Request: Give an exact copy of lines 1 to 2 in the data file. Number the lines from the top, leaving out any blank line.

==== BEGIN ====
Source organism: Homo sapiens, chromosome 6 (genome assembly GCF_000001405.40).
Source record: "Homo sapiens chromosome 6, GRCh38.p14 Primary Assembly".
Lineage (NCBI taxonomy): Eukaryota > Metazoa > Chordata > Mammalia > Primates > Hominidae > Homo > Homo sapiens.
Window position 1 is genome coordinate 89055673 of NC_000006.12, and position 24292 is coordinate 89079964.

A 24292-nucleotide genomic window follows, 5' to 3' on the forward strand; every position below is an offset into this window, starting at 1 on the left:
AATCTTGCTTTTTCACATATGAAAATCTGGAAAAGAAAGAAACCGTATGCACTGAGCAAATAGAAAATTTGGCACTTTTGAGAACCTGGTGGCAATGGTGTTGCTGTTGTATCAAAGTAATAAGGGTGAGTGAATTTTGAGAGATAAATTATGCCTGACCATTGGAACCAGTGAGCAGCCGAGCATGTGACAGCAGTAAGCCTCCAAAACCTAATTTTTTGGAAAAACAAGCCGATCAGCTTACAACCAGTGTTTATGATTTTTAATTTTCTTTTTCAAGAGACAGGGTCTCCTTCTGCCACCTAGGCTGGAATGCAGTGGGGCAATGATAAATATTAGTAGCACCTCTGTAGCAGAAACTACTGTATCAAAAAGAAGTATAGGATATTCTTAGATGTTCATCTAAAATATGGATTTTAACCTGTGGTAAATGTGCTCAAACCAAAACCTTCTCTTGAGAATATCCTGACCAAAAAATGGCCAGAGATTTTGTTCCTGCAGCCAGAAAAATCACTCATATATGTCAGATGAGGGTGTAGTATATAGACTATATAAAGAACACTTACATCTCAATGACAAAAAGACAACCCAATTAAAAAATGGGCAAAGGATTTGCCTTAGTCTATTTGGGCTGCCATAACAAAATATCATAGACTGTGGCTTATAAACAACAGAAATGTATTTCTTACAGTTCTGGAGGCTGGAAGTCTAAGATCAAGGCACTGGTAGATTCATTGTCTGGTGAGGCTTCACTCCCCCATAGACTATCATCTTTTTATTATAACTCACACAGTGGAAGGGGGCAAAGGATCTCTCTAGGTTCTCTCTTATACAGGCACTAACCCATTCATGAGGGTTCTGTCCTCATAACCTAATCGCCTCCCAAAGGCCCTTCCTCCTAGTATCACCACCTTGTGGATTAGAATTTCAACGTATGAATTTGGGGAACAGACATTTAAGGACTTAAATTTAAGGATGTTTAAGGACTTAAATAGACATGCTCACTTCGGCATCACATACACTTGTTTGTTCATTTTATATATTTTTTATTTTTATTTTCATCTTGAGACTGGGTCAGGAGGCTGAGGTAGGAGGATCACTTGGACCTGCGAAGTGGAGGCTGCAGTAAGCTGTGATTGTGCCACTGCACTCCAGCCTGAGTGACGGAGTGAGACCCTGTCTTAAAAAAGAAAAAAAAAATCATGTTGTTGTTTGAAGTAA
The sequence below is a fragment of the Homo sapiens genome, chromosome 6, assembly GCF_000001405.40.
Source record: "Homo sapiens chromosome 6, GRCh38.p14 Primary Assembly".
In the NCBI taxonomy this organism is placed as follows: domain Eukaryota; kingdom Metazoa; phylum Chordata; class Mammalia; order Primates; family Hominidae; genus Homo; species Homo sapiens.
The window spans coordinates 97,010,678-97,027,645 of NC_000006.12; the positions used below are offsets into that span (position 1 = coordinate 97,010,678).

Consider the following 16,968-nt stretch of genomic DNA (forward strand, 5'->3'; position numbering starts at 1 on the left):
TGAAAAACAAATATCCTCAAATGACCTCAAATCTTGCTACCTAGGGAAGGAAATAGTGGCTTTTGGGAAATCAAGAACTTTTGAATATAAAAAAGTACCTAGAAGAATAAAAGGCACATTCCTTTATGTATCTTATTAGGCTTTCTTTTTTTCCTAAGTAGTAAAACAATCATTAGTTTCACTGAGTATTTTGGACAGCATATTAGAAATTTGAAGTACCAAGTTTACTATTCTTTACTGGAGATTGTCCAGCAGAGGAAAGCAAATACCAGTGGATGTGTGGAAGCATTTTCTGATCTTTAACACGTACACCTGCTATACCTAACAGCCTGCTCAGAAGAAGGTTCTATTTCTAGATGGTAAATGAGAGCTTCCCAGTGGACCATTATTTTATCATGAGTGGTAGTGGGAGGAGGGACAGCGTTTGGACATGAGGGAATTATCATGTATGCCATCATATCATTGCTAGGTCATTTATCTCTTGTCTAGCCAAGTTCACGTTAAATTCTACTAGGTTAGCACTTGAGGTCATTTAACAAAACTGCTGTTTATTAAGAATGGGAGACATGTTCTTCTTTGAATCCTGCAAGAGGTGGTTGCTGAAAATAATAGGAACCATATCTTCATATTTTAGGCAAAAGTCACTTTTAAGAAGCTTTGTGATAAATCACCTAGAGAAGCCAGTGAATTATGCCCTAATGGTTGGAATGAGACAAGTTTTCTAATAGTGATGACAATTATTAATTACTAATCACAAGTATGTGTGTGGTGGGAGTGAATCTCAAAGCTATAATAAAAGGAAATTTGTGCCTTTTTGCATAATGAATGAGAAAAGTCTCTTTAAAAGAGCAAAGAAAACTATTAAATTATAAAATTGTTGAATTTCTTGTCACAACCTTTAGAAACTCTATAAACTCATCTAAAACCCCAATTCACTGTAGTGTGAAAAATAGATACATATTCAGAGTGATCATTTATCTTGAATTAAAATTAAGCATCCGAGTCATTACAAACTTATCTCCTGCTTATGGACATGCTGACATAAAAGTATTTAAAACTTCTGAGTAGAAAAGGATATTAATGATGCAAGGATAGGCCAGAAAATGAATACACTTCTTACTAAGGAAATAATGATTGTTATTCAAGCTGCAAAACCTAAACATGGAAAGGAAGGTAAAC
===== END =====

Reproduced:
Source organism: Homo sapiens, chromosome 6 (genome assembly GCF_000001405.40).
Source record: "Homo sapiens chromosome 6, GRCh38.p14 Primary Assembly".